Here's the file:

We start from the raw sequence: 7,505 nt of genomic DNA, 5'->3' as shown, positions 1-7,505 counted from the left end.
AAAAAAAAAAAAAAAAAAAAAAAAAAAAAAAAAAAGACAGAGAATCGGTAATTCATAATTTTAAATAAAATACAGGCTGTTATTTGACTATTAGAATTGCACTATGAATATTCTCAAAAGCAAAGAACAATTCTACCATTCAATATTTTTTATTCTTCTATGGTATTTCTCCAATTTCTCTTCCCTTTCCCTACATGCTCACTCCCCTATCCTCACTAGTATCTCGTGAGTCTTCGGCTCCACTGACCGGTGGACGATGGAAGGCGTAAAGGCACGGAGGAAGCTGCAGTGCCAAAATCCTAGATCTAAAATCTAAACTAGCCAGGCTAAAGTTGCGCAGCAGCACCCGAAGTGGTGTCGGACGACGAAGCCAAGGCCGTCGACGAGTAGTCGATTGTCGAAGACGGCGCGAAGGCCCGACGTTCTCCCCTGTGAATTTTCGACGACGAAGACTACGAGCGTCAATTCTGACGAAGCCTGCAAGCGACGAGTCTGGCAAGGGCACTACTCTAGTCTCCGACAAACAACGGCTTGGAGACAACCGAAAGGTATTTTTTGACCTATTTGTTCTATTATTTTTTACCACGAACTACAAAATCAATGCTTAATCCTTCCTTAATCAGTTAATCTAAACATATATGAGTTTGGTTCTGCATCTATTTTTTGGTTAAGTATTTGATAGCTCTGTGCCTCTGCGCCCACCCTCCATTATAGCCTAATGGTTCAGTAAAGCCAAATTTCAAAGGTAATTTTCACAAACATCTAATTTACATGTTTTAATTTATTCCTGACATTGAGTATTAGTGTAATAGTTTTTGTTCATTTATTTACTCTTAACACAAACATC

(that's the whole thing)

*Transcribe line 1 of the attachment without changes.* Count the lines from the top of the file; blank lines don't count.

We start from the raw sequence: 7,505 nt of genomic DNA, 5'->3' as shown, positions 1-7,505 counted from the left end.